Efficacy of Amoscanate against Experimental Schistosomal Infections in Monkeys

Karen A. CrawfordCenter for Tropical Diseases, University of Lowell, Department of Immunology and Infectious Diseases, Johns Hopkins Medical School, Department of Pharmacology, University of Massachusetts Medical School, Lowell, Massachusetts 01854

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Harold L. AschCenter for Tropical Diseases, University of Lowell, Department of Immunology and Infectious Diseases, Johns Hopkins Medical School, Department of Pharmacology, University of Massachusetts Medical School, Lowell, Massachusetts 01854

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John I. BruceCenter for Tropical Diseases, University of Lowell, Department of Immunology and Infectious Diseases, Johns Hopkins Medical School, Department of Pharmacology, University of Massachusetts Medical School, Lowell, Massachusetts 01854

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Ernest BuedingCenter for Tropical Diseases, University of Lowell, Department of Immunology and Infectious Diseases, Johns Hopkins Medical School, Department of Pharmacology, University of Massachusetts Medical School, Lowell, Massachusetts 01854

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Emil R. SmithCenter for Tropical Diseases, University of Lowell, Department of Immunology and Infectious Diseases, Johns Hopkins Medical School, Department of Pharmacology, University of Massachusetts Medical School, Lowell, Massachusetts 01854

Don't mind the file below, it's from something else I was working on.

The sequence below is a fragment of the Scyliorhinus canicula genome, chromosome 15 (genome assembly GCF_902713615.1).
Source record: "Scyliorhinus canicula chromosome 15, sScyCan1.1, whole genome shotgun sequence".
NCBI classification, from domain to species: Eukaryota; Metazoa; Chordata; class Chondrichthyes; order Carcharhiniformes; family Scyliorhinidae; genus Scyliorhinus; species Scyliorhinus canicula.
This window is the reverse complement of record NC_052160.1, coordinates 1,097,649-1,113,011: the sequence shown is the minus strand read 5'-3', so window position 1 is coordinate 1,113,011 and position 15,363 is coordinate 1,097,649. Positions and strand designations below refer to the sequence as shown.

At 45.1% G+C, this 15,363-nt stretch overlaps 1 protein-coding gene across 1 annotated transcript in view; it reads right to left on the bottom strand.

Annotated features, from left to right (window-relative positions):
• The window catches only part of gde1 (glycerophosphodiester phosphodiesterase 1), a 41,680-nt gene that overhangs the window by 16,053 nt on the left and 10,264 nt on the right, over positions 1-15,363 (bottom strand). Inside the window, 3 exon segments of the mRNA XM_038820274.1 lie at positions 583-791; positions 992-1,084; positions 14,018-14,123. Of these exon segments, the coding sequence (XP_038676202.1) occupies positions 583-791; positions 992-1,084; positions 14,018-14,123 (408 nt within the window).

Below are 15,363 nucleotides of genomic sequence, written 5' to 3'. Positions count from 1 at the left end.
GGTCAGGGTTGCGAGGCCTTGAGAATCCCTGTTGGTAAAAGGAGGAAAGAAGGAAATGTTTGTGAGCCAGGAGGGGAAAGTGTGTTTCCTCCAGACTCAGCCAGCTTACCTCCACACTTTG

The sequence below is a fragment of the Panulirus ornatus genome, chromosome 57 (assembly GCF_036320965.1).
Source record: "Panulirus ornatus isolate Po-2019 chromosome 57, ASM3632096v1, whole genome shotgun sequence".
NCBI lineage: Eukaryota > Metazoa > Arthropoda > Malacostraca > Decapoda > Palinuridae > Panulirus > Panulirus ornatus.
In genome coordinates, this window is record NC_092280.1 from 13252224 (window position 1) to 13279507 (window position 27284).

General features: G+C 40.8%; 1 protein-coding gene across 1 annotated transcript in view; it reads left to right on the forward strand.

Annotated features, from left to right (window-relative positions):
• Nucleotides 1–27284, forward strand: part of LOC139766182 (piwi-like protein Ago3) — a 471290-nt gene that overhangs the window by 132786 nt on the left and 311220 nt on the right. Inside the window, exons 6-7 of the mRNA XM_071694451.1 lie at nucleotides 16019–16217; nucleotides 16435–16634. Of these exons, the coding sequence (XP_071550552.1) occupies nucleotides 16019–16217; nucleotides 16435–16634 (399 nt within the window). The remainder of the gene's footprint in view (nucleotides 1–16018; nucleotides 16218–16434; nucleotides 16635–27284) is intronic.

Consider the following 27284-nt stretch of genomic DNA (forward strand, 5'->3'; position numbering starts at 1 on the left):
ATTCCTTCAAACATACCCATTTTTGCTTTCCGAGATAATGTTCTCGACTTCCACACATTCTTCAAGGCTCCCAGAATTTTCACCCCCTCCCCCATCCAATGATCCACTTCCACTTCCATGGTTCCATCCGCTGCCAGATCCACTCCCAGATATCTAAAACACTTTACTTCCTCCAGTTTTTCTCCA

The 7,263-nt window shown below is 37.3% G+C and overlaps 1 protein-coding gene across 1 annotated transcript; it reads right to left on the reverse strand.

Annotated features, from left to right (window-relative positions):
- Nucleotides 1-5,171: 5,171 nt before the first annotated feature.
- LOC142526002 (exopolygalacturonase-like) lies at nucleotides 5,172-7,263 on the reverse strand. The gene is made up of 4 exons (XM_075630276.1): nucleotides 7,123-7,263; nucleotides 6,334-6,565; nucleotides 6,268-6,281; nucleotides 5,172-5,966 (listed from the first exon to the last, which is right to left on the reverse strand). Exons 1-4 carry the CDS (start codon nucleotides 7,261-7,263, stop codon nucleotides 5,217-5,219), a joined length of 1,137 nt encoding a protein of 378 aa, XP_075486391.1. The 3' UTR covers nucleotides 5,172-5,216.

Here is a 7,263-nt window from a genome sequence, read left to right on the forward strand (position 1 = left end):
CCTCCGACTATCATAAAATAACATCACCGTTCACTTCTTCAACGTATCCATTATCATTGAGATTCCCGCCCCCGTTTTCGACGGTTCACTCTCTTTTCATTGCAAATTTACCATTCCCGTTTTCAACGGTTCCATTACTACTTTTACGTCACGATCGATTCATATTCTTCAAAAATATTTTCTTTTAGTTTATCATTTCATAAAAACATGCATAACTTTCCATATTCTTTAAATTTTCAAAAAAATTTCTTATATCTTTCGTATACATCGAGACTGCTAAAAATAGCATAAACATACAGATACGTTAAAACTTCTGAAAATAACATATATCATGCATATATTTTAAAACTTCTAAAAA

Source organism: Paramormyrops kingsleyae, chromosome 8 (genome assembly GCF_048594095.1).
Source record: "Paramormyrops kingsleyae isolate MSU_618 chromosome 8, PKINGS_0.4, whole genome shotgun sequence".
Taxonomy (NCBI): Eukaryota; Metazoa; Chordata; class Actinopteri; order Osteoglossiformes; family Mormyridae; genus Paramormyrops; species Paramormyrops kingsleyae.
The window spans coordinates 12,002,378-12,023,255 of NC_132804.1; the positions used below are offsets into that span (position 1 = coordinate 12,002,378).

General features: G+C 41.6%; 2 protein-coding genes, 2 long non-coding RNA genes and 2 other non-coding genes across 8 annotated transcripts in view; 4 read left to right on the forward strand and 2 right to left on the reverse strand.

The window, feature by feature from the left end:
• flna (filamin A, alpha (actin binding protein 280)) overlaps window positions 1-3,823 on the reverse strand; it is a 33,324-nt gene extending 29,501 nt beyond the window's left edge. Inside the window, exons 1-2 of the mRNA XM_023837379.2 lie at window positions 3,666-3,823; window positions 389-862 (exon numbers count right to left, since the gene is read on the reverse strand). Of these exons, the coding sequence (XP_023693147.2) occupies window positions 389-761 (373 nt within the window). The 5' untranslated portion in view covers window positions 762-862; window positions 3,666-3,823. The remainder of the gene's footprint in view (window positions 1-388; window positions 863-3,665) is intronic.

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The antischistosomal activity of oral doses of amoscanate (4-isothiocyanato-4′-nitrodiphenylamine) was determined in infected Cebus apella (capuchin monkeys) and Macaca mulatta (rhesus monkeys). In C. apella infected with Schistosoma japonicum or S. mansoni an initial dose of 10 mg/kg body weight did not alter fecal egg counts, but a subsequent dose of 25 mg/kg markedly reduced both egg counts and worm burdens; in animals infected with S. haematobium, a single dose of 25 mg/kg of amoscanate was similarly effective. Comparable schistosomicidal effects were also produced in S. japonicum- and S. mansoni-infected M. mulatta by single oral doses of 20 and 35 mg/kg, respectively. In both C. apella and M. mulatta the coadministration of single oral doses of 50 or 75 mg/kg of erythromycin attenuated the appearance of mutagenic metabolites of amoscanate in the urine but did not interfere with the antischistosomal action of amoscanate. In non-infected monkeys single oral doses of 75 mg/kg of amoscanate with or without erythromycin (50 mg/kg in C. apella or 75 mg/kg in M. mulatta) did not cause any major organ toxicity as revealed by gross and histopathologic examination, hematology, blood chemistry, electrocardiograms and urinalysis. The data indicate that in C. apella and M. mulatta, amoscanate is a relatively non-toxic antischistosomal agent effective orally against a broad spectrum of schistosome species.

Author Notes

Present address: Department of Experimental Pathology, Roswell Park Memorial Institute, Buffalo, New York 14263.

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